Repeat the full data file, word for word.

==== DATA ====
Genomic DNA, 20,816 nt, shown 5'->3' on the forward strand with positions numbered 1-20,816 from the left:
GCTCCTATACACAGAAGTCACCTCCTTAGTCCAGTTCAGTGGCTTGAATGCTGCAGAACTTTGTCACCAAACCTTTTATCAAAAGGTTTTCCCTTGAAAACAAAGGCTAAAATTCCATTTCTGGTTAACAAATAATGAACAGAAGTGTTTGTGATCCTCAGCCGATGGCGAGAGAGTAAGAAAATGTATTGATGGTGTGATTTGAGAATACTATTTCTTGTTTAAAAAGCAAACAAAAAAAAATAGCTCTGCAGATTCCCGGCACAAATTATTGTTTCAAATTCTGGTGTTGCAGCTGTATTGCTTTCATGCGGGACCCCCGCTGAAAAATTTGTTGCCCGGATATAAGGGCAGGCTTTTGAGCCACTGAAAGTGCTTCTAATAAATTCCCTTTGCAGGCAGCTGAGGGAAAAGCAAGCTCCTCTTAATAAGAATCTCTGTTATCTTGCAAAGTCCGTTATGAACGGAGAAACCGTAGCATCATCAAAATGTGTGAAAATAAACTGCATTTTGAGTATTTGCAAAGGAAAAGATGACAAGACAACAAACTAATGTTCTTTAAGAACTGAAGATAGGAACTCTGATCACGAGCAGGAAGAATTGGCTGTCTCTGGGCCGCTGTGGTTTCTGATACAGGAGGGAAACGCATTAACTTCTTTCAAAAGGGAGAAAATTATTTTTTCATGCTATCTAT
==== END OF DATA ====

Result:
Genomic DNA, 20,816 nt, shown 5'->3' on the forward strand with positions numbered 1-20,816 from the left:
GCTCCTATACACAGAAGTCACCTCCTTAGTCCAGTTCAGTGGCTTGAATGCTGCAGAACTTTGTCACCAAACCTTTTATCAAAAGGTTTTCCCTTGAAAACAAAGGCTAAAATTCCATTTCTGGTTAACAAATAATGAACAGAAGTGTTTGTGATCCTCAGCCGATGGCGAGAGAGTAAGAAAATGTATTGATGGTGTGATTTGAGAATACTATTTCTTGTTTAAAAAGCAAACAAAAAAAAATAGCTCTGCAGATTCCCGGCACAAATTATTGTTTCAAATTCTGGTGTTGCAGCTGTATTGCTTTCATGCGGGACCCCCGCTGAAAAATTTGTTGCCCGGATATAAGGGCAGGCTTTTGAGCCACTGAAAGTGCTTCTAATAAATTCCCTTTGCAGGCAGCTGAGGGAAAAGCAAGCTCCTCTTAATAAGAATCTCTGTTATCTTGCAAAGTCCGTTATGAACGGAGAAACCGTAGCATCATCAAAATGTGTGAAAATAAACTGCATTTTGAGTATTTGCAAAGGAAAAGATGACAAGACAACAAACTAATGTTCTTTAAGAACTGAAGATAGGAACTCTGATCACGAGCAGGAAGAATTGGCTGTCTCTGGGCCGCTGTGGTTTCTGATACAGGAGGGAAACGCATTAACTTCTTTCAAAAGGGAGAAAATTATTTTTTCATGCTATCTAT